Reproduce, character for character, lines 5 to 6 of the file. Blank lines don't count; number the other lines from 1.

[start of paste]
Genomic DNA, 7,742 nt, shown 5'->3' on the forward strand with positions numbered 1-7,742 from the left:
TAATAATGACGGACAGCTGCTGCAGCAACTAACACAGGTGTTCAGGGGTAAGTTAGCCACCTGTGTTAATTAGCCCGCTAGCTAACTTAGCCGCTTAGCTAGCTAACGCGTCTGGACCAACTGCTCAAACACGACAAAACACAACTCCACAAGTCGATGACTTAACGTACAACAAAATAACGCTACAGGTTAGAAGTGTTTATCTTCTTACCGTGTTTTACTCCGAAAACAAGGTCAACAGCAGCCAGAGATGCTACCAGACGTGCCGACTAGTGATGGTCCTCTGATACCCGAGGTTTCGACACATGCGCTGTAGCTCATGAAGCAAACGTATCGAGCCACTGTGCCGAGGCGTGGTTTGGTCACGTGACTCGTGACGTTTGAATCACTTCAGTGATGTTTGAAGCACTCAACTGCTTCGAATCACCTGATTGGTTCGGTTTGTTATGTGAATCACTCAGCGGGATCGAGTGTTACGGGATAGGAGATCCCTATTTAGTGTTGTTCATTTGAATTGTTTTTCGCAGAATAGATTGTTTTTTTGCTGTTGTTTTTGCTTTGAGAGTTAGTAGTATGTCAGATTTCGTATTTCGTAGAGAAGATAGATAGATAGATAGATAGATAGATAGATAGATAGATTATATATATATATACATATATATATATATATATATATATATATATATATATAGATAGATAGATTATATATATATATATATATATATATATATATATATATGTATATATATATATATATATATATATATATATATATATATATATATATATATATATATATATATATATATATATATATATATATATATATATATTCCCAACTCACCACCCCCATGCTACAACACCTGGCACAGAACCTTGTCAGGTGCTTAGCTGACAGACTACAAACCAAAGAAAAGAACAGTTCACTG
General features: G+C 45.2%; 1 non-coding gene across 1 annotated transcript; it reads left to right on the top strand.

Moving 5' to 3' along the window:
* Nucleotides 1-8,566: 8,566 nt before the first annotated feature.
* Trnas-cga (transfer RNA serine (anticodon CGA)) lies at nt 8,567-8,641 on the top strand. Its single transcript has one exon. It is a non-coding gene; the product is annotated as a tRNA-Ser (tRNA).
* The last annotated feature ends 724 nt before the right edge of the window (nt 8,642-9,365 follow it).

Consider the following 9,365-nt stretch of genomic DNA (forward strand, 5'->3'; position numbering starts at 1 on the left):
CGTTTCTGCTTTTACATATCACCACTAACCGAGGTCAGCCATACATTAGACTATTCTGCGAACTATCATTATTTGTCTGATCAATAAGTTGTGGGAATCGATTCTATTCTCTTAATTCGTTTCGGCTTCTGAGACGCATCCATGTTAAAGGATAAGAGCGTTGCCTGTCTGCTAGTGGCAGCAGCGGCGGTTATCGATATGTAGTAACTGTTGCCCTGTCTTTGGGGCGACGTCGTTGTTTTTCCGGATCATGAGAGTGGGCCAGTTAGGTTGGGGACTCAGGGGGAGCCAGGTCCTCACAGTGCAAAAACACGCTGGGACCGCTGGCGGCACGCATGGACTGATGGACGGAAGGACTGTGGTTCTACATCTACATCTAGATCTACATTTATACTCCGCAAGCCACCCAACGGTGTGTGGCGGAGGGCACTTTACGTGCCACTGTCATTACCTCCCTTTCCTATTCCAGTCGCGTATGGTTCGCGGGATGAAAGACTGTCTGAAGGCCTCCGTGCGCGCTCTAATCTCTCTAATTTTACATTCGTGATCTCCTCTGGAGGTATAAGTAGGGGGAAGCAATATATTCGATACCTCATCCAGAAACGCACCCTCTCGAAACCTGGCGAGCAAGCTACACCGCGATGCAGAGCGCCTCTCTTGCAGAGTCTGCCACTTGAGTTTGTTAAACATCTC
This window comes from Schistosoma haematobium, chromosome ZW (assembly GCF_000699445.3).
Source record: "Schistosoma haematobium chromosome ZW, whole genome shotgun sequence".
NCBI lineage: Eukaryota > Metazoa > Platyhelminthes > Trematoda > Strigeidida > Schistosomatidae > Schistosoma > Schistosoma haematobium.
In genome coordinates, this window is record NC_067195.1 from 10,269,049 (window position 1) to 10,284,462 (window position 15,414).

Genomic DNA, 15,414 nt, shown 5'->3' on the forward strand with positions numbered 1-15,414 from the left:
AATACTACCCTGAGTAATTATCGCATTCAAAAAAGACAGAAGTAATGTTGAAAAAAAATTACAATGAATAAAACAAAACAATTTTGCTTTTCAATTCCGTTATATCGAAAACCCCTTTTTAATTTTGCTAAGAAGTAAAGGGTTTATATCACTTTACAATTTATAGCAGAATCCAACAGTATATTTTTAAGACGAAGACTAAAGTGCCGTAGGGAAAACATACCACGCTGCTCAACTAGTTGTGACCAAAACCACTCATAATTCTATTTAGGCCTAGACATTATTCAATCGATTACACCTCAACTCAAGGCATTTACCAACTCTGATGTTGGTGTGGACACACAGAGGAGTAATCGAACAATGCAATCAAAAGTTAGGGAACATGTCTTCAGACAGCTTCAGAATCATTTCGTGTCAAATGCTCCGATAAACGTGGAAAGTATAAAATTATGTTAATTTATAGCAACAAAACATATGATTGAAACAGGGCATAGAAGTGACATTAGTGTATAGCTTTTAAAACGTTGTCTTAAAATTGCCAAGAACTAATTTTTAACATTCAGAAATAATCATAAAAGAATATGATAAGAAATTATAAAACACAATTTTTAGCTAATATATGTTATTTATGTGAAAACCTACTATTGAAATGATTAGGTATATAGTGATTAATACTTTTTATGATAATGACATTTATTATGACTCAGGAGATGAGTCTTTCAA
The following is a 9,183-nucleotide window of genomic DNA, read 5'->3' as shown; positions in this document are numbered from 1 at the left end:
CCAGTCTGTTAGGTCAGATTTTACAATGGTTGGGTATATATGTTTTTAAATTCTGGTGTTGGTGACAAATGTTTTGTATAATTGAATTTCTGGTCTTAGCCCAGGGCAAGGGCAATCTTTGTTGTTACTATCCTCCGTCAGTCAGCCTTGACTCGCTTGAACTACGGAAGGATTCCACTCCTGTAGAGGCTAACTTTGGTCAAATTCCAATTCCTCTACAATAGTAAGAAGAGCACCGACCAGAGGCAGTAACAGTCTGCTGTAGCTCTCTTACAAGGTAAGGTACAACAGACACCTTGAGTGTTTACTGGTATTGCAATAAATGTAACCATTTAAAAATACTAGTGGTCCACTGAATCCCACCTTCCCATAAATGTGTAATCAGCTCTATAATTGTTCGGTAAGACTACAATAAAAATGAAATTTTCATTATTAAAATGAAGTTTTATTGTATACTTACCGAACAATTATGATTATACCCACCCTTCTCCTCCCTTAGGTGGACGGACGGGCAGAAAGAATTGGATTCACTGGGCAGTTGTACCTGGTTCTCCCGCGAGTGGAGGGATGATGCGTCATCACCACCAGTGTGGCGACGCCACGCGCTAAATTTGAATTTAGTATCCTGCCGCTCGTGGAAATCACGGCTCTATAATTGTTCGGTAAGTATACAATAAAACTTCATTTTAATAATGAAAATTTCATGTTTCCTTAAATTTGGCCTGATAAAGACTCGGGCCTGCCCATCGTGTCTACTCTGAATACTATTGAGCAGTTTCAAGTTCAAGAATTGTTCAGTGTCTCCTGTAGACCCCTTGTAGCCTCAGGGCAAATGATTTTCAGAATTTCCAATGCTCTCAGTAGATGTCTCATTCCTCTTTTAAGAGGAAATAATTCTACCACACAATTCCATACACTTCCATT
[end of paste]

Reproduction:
* Nucleotides 1-8,566: 8,566 nt before the first annotated feature.
* Trnas-cga (transfer RNA serine (anticodon CGA)) lies at nt 8,567-8,641 on the top strand. Its single transcript has one exon. It is a non-coding gene; the product is annotated as a tRNA-Ser (tRNA).